Gutmann said it is hard for him to imagine the developed world mass-adopting cryptocurrencies. The existing financial systems work well for most people and so there’s less motivation to change. Any change also needs the participation of banks and institutional investors. But for developing nations, cryptos could solve some tough problems and thus be more quickly adopted.
“What we’ve seen in the last 10 years is the birth and growth of an open source monetary system that allows those people to opt out for the first time.”–Robby Gutmann
Regulators Are Moving
Regulators are taking notice. The Securities and Exchange Commission, for one, is becoming more proactive instead of reactive, said Elad Roisman, a newly appointed commissioner. The SEC sees lots of interest in cryptos. “We have this burgeoning asset class, incredible interest by a whole new generation of investors, [which is something] I’ve never seen before,” he said. “Our job is to help facilitate [growth], but at the same time ensure that investors have enough information to make informed decisions and if there are bad actors, we’re finding them.”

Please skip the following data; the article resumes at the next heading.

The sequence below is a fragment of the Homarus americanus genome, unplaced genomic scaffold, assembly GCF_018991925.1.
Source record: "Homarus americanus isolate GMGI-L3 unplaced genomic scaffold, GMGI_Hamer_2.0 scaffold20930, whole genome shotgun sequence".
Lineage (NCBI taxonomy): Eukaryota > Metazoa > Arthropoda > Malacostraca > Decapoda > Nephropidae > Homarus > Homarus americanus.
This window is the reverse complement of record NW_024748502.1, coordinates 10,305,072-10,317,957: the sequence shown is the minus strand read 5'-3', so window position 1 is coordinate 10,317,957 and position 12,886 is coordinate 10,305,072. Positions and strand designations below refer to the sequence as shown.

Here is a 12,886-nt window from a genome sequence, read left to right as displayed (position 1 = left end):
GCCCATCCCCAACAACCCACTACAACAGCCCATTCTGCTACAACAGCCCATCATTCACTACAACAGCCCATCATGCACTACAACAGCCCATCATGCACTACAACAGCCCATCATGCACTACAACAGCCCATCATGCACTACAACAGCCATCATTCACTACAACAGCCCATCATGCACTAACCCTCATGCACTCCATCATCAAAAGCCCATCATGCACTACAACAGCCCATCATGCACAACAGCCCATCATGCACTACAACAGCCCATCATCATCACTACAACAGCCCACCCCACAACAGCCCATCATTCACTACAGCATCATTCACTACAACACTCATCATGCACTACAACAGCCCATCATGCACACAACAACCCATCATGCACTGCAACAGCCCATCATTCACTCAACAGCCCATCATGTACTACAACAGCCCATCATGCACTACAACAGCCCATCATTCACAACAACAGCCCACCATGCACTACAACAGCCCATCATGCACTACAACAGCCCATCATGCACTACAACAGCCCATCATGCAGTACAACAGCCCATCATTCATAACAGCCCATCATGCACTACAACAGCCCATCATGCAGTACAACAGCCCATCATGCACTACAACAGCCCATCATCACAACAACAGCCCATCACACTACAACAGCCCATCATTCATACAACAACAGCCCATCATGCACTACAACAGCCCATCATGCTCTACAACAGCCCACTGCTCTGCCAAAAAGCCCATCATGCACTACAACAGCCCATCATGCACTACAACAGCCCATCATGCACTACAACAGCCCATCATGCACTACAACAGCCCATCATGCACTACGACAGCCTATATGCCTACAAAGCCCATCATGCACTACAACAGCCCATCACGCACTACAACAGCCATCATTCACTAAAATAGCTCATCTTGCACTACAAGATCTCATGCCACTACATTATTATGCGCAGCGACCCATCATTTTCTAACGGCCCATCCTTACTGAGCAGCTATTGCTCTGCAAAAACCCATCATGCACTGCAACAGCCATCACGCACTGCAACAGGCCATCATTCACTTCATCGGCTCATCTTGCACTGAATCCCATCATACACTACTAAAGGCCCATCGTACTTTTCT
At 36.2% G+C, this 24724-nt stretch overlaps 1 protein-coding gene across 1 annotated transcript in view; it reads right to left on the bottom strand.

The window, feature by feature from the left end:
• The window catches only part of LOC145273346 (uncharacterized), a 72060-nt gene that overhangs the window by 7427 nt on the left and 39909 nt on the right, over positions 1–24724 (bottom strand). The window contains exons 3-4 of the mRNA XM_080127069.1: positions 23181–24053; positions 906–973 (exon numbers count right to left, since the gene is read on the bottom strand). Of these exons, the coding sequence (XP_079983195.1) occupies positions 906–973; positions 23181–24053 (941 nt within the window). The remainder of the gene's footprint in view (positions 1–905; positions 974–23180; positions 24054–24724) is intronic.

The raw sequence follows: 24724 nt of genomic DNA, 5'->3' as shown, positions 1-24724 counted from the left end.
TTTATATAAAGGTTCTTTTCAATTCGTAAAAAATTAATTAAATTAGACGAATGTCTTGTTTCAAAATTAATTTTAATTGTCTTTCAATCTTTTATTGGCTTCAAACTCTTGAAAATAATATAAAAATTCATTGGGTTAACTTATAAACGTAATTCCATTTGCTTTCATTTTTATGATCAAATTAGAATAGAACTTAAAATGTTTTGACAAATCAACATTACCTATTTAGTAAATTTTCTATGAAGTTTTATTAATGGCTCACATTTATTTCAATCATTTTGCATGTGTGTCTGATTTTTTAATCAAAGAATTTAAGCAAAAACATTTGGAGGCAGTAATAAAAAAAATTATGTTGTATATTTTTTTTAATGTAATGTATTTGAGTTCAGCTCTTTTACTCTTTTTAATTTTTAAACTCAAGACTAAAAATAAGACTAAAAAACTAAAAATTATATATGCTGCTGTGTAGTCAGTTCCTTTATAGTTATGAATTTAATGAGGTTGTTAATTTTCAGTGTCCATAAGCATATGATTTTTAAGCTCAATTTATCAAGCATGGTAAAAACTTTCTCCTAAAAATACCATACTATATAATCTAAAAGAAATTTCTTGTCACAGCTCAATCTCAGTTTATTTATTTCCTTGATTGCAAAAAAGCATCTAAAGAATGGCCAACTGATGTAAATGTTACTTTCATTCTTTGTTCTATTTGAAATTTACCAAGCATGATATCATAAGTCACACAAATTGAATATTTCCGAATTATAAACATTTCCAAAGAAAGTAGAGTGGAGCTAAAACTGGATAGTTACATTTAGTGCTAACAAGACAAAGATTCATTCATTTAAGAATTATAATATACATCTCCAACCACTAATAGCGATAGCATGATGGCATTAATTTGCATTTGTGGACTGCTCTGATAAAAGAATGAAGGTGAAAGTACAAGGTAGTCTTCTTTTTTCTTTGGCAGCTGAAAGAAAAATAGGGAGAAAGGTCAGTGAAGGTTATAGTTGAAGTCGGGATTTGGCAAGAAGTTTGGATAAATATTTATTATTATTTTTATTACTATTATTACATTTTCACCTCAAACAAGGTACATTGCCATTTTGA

Instead of waiting for new laws to be minted that apply to these new technologies, the SEC gets guidance from history. “We have found a way to find decades-old laws and Supreme Court cases and apply them to new technologies and new assets,” Roisman said. For example, to determine whether a crypto is a token or a security, it looked at the Supreme Court case SEC v. Howey in the 1940s. The ruling in the case defined a security: It is an investment of money in a common enterprise with a reasonable expectation of profits based on the efforts of others.